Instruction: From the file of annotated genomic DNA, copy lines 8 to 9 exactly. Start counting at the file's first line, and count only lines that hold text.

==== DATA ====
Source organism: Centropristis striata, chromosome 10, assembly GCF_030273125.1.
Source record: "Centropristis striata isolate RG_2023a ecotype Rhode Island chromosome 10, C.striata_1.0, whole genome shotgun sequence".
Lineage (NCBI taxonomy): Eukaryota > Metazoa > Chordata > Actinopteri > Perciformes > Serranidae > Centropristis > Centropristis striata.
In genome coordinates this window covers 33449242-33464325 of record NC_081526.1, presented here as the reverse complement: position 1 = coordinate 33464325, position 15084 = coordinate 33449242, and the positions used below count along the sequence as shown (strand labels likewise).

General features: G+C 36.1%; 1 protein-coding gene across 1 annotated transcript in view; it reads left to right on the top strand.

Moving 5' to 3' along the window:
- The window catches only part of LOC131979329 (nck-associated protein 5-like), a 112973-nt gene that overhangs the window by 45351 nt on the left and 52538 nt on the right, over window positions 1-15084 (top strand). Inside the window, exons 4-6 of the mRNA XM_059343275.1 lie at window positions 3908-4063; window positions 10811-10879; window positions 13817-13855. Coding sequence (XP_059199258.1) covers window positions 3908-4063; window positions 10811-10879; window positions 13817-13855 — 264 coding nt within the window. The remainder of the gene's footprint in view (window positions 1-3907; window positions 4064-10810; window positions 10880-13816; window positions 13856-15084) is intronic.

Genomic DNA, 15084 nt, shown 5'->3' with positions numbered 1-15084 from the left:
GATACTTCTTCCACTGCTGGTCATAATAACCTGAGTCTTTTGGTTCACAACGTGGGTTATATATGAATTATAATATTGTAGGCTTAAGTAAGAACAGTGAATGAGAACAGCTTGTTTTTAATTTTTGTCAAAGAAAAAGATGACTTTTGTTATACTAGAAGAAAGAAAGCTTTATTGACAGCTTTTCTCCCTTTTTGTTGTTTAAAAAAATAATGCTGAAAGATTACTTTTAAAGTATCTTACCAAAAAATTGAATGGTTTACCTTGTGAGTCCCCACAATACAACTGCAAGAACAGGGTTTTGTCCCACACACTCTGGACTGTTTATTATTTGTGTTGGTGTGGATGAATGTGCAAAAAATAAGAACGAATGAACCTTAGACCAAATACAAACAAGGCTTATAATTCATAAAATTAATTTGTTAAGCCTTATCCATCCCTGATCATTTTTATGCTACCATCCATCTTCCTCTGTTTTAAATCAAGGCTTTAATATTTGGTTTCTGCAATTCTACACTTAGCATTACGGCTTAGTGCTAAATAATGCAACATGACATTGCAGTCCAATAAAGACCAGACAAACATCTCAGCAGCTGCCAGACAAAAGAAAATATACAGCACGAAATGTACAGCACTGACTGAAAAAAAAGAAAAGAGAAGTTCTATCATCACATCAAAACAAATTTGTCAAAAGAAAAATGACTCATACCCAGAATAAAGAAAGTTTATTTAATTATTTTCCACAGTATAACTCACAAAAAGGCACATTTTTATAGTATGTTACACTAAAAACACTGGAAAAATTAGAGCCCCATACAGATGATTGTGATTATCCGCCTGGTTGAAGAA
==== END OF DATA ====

Genomic DNA, 15084 nt, shown 5'->3' with positions numbered 1-15084 from the left:
GATACTTCTTCCACTGCTGGTCATAATAACCTGAGTCTTTTGGTTCACAACGTGGGTTATATATGAATTATAATATTGTAGGCTTAAGTAAGAACAGTGAATGAGAACAGCTTGTTTTTAATTTTTGTCAAAGAAAAAGATGACTTTTGTTATACTAGAAGAAAGAAAGCTTTATTGACAGCTTTTCTCCCTTTTTGTTGTTTAAAAAAATAATGCTGAAAGATTACTTTTAAAGTATCTTACCAAAAAATTGAATGGTTTACCTTGTGAGTCCCCACAATACAACTGCAAGAACAGGGTTTTGTCCCACACACTCTGGACTGTTTATTATTTGTGTTGGTGTGGATGAATGTGCAAAAAATAAGAACGAATGAACCTTAGACCAAATACAAACAAGGCTTATAATTCATAAAATTAATTTGTTAAGCCTTATCCATCCCTGATCATTTTTATGCTACCATCCATCTTCCTCTGTTTTAAATCAAGGCTTTAATATTTGGTTTCTGCAATTCTACACTTAGCATTACGGCTTAGTGCTAAATAATGCAACATGACATTGCAGTCCAATAAAGACCAGACAAACATCTCAGCAGCTGCCAGACAAAAGAAAATATACAGCACGAAATGTACAGCACTGACTGAAAAAAAAGAAAAGAGAAGTTCTATCATCACATCAAAACAAATTTGTCAAAAGAAAAATGACTCATACCCAGAATAAAGAAAGTTTATTTAATTATTTTCCACAGTATAACTCACAAAAAGGCACATTTTTATAGTATGTTACACTAAAAACACTGGAAAAATTAGAGCCCCATACAGATGATTGTGATTATCCGCCTGGTTGAAGAA